Storrs, Connecticut (CNN) - Former Secretary of State Hillary Clinton lamented the state of journalism on Wednesday, telling an audience at the University of Connecticut that journalism is now driven more by entertainment than fact based reporting.
Clinton, who has been the focus of national media attention since the early 1990s, told the 2,300-person audience that "journalism has changed quite a bit in a way that is not good for the country and not good for journalism."
"A lot of serious news reporting has become more entertainment driven and more opinion-driven as opposed to factual," she said. "People book onto the shows, political figures, commentators who will be controversial who will be provocative because it’s a good show. You might not learn anything but you might be entertained and I think that’s just become an unfortunate pattern that I wish could be broken."
Clinton's comments came as part of the question and answer portion to Wednesday’s event. University of Connecticut President Susan Herbst asked Clinton about how journalism has changed and whether journalists could help break gridlock that has halted work in Washington.
The former secretary of state went on to say that she feels there is a space for "explanatory journalism because there’s a lot going on in the world that needs explanation."
The former first lady also had a tip for journalists: Do your homework.
"It’s important for journalists to realize that they have to do their homework too and they really should be well-prepared when they interview people, when they talk about issues," she said. "I think that it’s with professional tweaking and creativity we could address some of the issues we know are plaguing journalism today."
Clinton has long been the focus of journalists' attention, which at times has caused an acrimonious view of media.
According to the diary of Diane Blair, a longtime Clinton confidant whose personal documents gained media attention earlier this year, Clinton regularly expressed frustration and a deep distrust of the media.
In January 1995, Blair wrote that Clinton expressed “her total exasperation with all this obsession and attention, and how hard she’s finding to conceal her contempt for it all.” On Thanksgiving Day 1996, Blair wrote that Clinton thought the press was “complete hypocrites.”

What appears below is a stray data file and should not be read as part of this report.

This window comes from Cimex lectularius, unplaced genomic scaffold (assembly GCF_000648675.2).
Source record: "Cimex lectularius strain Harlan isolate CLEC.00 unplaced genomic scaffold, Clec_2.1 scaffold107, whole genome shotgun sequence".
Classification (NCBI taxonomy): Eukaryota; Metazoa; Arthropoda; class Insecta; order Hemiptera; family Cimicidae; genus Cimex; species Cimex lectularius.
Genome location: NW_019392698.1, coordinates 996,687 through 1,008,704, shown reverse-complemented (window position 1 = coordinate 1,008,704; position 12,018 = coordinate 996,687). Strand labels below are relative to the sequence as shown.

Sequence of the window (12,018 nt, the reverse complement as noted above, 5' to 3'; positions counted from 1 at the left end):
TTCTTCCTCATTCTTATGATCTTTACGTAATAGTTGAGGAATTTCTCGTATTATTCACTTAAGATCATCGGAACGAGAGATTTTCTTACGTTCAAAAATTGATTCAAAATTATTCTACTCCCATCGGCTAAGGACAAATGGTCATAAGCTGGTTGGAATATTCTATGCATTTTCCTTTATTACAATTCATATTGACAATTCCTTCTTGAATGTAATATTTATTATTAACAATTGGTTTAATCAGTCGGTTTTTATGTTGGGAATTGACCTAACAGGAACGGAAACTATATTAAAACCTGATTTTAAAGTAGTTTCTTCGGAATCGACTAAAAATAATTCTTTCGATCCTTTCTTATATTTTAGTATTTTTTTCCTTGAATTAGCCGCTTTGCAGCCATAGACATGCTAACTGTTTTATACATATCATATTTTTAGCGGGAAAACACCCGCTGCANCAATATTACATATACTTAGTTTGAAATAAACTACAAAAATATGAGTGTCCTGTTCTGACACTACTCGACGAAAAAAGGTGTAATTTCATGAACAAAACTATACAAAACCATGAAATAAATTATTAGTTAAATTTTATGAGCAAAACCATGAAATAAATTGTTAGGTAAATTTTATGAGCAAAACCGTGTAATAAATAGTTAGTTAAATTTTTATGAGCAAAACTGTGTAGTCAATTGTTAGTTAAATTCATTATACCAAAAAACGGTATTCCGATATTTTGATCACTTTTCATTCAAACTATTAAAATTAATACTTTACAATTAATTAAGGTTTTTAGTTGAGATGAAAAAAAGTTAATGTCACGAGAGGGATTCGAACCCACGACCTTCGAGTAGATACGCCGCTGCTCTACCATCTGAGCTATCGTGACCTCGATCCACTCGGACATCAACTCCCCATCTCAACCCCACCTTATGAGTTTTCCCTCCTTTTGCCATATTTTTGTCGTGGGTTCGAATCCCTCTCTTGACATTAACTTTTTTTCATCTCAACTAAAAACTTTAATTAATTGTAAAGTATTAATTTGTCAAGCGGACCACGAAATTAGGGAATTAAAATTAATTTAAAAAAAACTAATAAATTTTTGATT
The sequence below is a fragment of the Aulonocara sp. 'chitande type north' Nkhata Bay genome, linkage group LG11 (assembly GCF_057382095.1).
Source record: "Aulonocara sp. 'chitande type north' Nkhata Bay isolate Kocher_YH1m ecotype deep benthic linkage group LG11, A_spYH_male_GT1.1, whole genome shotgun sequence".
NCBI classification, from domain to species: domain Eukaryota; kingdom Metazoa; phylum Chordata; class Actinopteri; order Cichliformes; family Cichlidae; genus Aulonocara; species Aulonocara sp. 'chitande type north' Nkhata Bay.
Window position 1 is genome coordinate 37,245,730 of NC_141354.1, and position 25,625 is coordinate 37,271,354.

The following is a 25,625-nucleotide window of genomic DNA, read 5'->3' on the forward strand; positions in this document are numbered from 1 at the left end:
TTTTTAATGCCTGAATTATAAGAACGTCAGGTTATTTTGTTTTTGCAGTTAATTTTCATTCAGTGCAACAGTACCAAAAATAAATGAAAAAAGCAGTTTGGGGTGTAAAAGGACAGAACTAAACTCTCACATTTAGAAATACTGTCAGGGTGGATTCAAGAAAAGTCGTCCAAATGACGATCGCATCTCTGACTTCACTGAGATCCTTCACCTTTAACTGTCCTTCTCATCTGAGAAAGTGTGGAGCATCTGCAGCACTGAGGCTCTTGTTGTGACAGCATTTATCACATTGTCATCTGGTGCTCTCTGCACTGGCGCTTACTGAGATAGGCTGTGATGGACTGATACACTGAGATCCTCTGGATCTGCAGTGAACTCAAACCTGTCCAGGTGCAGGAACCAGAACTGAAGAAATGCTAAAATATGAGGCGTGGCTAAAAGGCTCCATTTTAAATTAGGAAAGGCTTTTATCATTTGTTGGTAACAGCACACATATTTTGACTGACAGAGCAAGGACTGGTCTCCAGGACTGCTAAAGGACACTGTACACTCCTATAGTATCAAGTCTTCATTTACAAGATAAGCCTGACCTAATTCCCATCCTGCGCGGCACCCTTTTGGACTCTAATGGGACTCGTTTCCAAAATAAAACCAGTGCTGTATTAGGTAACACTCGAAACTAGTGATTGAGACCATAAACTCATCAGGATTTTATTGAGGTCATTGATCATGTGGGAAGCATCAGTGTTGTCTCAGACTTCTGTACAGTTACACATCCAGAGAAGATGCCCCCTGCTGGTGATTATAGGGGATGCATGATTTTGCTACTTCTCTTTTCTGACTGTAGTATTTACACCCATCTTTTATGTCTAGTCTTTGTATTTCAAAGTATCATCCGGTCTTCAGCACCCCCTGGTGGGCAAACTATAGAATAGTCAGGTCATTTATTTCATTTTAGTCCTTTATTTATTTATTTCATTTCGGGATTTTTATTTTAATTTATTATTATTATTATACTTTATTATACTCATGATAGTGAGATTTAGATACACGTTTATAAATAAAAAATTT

“Say they want the truth, want power to be transparent, but in fact they prefer the backstage manipulation of B. Bush, N. Reagan, B. Truman, R. Carter,” Blair wrote, listing several former first ladies. “On her death bed, wants to be able to say she was true to herself and is not going to do phoney makeovers to please others.”
When her husband, Bill Clinton, was president, many in the White House worried of a "vast right-wing conspiracy" that aimed to take down the Clinton White House. Some of that concern stemmed from the rise of right wing media and blogs.
Clinton's 2008 campaign also suffered from a sometimes tense relationship with the media. In 2008, former President Clinton railed against what he called "the most biased coverage in history," and both Clintons complained of what they believed to be pervasive sexism dominating the campaign narrative.
In response to her remarks, Tim Miller, executive director of American Rising PAC, a conservative research and media super PAC, said Clinton's problem with the media stemmed from "a lack of interest in transparency, not the media. She's never going to like anyone that tries to hold her accountable."
While in Storrs, Clinton also talked about National Security Agency leaker Edward Snowden, the future of the Ukraine-Russia relationship and the importance of youth participation.
Because the remarks came at University of Connecticut, a school whose basketball program won both Division I national championship in 2014, the former secretary of state also brandished some of her basketball bona fides, telling the audience that she was "a big fan" of Shabazz Napier, the men's senior guard.
"You just busted every bracket," Clinton said.
Clinton, who has used the last few months to travel the country and deliver paid speeches, has acknowledged that she is thinking about a presidential run in 2016. All polls have her as the Democratic frontrunner and it is likely that she would win the nomination if she won.
Former Sen. Chris Dodd of Connecticut, who attended Wednesday's event, said the former first lady should think about running, while Connecticut's Sen. Richard Blumenthal said he would support Clinton "when and if she does."